There has been a lot of discussion about “income inequality” lately – clearly because the Obama administration thinks it’s a political winner. You can’t have a discussion of this topic without quickly getting to tax policy and our tax system.
I am a strong supporter of progressive tax systems. That’s why I don’t favor value added taxes. I also believe the income tax system is one of the better vehicles for progressivity. However, I don’t think of progressivity as a cure for income inequality; I actually believe in it because of the exact opposite. There is no such thing as income equality, even in a communist system. I like progressivity because I believe people with higher incomes should pay higher rates and make a larger contribution than those starting out – so that they can work to make more and pay more taxes.
When I was a young editor, my senior editors would say, “Sure, you like the progressive income tax now, but wait until you start making more money and have more responsibilities.” They would say it with great confidence. And it turns out they were wrong, because I still favor a progressive tax system.
Also when I was a young editor, it made total sense to me that the company president was paid a bigger salary than I was. I didn’t pay a high marginal rate. But as I moved along in my career, I began paying higher marginal rates. I was always fine with that deal. I paid a higher rate, and someone starting out was getting the break that I got.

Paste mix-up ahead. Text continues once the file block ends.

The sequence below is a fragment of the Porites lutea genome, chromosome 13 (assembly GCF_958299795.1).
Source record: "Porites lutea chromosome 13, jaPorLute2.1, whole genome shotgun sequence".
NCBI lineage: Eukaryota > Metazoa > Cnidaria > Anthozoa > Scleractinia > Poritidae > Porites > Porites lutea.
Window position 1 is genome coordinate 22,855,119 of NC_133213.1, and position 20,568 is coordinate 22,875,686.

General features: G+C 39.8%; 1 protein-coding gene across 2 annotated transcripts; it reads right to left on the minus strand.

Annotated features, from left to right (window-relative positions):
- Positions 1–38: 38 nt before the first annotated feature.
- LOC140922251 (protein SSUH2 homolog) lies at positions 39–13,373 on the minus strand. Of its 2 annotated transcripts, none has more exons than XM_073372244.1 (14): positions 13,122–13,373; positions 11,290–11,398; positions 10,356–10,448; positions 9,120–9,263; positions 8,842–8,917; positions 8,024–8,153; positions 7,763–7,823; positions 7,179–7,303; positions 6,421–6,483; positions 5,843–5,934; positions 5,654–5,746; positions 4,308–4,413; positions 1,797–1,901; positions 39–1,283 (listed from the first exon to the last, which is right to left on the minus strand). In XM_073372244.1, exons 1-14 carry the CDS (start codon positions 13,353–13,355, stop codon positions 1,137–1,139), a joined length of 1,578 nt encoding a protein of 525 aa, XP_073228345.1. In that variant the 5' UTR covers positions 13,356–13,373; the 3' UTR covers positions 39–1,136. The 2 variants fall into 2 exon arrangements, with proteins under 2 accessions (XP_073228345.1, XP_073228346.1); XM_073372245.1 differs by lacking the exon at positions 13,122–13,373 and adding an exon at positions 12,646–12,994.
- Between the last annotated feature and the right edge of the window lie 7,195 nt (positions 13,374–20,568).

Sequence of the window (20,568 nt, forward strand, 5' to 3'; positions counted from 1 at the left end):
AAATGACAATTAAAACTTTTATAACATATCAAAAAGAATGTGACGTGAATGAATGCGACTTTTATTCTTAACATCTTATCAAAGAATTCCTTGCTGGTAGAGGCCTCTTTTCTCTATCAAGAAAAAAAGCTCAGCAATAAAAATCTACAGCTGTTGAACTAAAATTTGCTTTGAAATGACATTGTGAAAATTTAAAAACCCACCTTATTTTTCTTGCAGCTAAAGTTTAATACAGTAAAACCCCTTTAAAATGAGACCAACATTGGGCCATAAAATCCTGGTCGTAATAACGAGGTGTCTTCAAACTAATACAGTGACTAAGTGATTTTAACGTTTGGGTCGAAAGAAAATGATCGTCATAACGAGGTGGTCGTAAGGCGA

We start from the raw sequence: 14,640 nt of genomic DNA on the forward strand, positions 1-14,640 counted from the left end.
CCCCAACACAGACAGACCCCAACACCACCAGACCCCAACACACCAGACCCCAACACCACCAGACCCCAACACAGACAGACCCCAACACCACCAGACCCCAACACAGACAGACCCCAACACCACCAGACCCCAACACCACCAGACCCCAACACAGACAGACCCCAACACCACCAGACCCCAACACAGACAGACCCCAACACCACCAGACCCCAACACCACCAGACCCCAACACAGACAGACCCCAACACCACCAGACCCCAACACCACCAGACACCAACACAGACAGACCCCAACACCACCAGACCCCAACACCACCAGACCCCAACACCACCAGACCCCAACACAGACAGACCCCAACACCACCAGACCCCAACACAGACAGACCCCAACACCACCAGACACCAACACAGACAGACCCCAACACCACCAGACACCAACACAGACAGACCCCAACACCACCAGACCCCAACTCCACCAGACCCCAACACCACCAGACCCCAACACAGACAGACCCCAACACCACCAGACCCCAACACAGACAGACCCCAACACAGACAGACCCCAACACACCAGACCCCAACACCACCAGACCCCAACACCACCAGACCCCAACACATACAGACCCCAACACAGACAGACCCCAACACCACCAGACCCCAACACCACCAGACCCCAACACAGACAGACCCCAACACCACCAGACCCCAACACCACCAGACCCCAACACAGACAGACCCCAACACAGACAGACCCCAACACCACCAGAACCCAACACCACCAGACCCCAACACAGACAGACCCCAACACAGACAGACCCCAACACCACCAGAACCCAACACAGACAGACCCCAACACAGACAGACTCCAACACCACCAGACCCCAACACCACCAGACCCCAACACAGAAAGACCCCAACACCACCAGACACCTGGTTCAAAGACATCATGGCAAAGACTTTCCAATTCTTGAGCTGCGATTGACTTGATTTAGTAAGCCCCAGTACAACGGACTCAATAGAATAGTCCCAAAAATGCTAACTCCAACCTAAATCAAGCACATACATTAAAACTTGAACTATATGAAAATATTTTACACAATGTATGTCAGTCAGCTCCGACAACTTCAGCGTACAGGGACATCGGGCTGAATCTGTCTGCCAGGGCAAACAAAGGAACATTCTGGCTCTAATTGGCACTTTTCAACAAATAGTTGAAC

I see nothing wrong with income inequality; it’s actually income reality. That isn’t to say that I am unconcerned by the accumulation of wealth in a small percentage of our population. That’s bad for society, and history teaches that it can end quite badly for the wealth accumulators (when that happens, the folks who sell pitchforks become the real wealth accumulators). But those are two different issues – income inequality and wealth concentration – that our politicians are marketing as the same.
This week’s Tax Notes has an interesting article by Lee Sheppard – “The Gatsby Effect and the Middle Class” – that examines some of the issues involved in the income inequality debate, including what’s causing the decline of the middle class in this country and how to deal with so-called income inequality (by now you have figured out that I don’t care for the term). It’s based on a recent conference that was sponsored by the University of Southern California Gould School of Law to explore the role of tax policy in inequality. While I don’t agree with everything in it, I think it’s an informative and enjoyable read for anyone interested in the topic. You can get it by clicking here.
One of the concepts discussed at the conference that I’m not sure I support was progressive spending as a way to get to a more progressive system. I still support a progressive tax system, just not as a method of addressing income inequality. Because as far as the debate about income inequality goes, I remain a skeptic – with an open mind.